Sunday, March 8, 2015

Ms. Hen reviews TRISTAN AND YSEULT and enjoys watching characters suffer over love

Kneehigh, UK
Cutler Majestic Theater Boston, MA
March 5 – 15

Ms. Hen knew nothing of the story of Tristan and Yseult when she decided to go to this play. She knew it was a classic, and the story has been told many different ways. But she didn’t know how fun the play would be. She had no idea there would be lots of music and dancing and people hanging from ropes.

TRISTAN AND YSEULT is a love story, and the play is told with a background of a group of hooded, bespectacled people holding binoculars called The Club of the Unloved. A woman, Whitehands, a prim 1950s lady with gloves, a hat and a purse close to her side, narrates the play, and is a member of The Club of the Unloved. She is part Greek chorus, part tragic leading lady, and Ms. Hen was surprised to find out who she really is at the end.

Tristan is the illegitimate son of King Mark, the king of Cornwall. Tristan finds King Mark and explains the situation. The kingdom is invaded by the Irish, and Mark kills Moreholt and finds a piece of chestnut hair in a locket after he dies. Mark sends Tristan to find this girl, Moreholt’s sister, and claims he will marry her. Tristan goes and finds her, but she heals him and they fall in love.

Yseult and Tristan drink a love potion and wine, and then engage in a love affair. They are drunk and dancing and are lifted on pulleys, and it shows the buoyancy of what it is to be drunk and in love. They can’t keep their hands off each other. But Yseult has to marry the king when she lands in Cornwall. She likes the king, but she doesn’t understand how she could love two people.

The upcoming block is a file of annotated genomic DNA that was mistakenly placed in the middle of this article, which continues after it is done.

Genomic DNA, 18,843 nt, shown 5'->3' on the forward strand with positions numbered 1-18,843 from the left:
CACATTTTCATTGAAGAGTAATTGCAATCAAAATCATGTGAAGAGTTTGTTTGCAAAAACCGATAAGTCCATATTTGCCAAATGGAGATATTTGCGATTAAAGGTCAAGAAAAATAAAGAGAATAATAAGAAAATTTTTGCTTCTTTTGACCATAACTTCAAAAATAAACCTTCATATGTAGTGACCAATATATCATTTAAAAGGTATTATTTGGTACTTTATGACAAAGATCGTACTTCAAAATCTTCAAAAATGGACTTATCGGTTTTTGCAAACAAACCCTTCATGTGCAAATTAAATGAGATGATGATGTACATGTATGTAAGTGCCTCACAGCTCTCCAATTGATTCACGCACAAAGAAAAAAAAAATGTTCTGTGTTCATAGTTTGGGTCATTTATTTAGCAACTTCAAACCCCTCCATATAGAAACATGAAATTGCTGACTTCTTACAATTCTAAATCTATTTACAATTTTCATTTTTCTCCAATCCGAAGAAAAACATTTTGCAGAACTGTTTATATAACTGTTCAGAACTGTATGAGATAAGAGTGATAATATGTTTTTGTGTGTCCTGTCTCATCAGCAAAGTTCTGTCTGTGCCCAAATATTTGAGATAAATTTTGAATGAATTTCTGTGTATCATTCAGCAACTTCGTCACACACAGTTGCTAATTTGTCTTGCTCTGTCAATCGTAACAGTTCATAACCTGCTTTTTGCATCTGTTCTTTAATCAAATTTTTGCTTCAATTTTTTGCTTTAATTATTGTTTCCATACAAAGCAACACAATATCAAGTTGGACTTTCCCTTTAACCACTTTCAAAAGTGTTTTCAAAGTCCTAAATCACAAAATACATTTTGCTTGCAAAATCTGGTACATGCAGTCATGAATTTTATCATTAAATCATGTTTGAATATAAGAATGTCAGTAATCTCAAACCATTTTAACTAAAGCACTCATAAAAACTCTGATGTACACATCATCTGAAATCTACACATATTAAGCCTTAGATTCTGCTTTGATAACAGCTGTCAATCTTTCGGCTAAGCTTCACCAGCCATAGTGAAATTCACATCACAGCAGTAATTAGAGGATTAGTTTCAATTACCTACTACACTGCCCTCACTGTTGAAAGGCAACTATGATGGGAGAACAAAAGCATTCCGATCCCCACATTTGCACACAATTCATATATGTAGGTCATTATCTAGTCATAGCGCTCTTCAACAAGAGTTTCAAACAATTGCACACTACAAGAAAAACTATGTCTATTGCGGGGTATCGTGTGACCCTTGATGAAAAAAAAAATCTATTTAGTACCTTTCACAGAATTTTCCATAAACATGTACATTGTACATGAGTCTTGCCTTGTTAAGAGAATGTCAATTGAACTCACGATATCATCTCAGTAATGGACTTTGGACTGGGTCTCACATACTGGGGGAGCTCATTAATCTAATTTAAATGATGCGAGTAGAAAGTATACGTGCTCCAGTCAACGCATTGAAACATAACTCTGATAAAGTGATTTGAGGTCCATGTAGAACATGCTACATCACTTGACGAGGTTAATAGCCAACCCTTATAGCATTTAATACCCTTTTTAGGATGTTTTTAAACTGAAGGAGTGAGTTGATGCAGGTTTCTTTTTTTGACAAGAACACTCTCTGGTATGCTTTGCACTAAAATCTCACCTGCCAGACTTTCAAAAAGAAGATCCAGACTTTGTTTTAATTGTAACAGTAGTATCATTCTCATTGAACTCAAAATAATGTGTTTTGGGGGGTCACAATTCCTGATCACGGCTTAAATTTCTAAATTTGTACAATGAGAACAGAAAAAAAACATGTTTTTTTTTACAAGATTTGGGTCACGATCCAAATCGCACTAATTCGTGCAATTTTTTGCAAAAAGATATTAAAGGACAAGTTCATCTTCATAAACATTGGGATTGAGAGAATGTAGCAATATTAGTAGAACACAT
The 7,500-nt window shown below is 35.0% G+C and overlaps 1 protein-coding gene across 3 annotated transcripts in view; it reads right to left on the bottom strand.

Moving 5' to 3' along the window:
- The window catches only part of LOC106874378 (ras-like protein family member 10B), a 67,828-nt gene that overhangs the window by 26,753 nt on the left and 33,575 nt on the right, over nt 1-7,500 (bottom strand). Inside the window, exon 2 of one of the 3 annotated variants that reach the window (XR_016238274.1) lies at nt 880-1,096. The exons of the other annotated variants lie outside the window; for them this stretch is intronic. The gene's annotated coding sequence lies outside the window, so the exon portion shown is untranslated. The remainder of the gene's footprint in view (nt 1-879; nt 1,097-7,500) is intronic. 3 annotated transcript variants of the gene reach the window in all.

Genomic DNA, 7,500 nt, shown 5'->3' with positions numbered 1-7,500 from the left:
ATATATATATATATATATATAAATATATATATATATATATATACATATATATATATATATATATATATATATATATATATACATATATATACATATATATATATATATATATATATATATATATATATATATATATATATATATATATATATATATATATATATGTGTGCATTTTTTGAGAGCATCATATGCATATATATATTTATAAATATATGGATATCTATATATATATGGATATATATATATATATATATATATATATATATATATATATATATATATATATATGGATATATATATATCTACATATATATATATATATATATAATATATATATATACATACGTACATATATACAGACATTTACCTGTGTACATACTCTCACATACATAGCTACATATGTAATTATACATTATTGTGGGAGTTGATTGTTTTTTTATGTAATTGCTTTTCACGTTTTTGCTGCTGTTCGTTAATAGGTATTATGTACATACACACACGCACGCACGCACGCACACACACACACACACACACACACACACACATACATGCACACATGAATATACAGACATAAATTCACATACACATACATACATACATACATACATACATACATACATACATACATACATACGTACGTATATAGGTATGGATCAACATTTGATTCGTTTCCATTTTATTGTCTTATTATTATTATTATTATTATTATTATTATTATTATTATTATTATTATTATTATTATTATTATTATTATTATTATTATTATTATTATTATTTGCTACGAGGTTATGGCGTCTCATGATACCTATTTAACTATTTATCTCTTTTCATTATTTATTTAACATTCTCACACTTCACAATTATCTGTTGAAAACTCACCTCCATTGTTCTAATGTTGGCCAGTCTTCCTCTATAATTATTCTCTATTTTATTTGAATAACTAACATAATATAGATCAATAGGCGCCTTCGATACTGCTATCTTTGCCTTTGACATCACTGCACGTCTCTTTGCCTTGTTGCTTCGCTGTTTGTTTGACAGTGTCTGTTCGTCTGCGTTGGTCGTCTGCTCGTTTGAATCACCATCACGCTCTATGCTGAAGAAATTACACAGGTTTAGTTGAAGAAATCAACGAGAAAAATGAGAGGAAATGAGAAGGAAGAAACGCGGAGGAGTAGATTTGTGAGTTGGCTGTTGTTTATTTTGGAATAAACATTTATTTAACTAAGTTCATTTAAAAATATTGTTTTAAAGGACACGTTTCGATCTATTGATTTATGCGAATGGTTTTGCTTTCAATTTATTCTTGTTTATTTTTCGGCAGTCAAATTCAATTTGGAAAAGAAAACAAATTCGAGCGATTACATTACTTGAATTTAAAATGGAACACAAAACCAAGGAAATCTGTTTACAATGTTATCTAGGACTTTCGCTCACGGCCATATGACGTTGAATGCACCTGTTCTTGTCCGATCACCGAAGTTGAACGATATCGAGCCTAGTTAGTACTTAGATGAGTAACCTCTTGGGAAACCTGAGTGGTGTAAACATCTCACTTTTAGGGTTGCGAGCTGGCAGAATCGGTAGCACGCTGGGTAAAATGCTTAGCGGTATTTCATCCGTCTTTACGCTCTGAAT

What happens with her servant Branigan, played brilliantly by Niall Ashdown, on the wedding night is ludicrous. Stuart Goodwin, as King Mark, is reminiscent of Ralph Fiennes. King Mark and Branigan have a cozy scene while Tristan and Yseult dance in the foreground.

Tristan speaks French, but translates what he says afterwards. Yseult is a moon-faced maiden who puts her hand on Tristan to heal him, as if she were doing a type of reiki, and she succeeds in her mission. Women have been healers in many different cultures.

Frocin, played fearlessly by Damon Daunno, when he takes a picture of them and shows it to the king, foils Tristan and Yseult. Frocin is the jester in the court type, loyal to the king, and willing to do anything to get noticed.

Frocin dances through much of the play. The music in the play is spectacular, running from 1950s songs to Sting to Bob Marley to Wagner. Parts of the music are live, and some of the characters sing in the play. The audience also participates during the wedding scene, the instruction were to blow up balloons and throw them at the bride and groom.

Ms. Hen was surprised when the man sitting next to her cried at the end. The end was emotional, but Ms. Hen didn’t cry. It was a beautiful story about love through ordeals, and the music made it more dramatic. Ms. Hen gives this play five feathers up, because it made her happy and that’s all a hen wants.  

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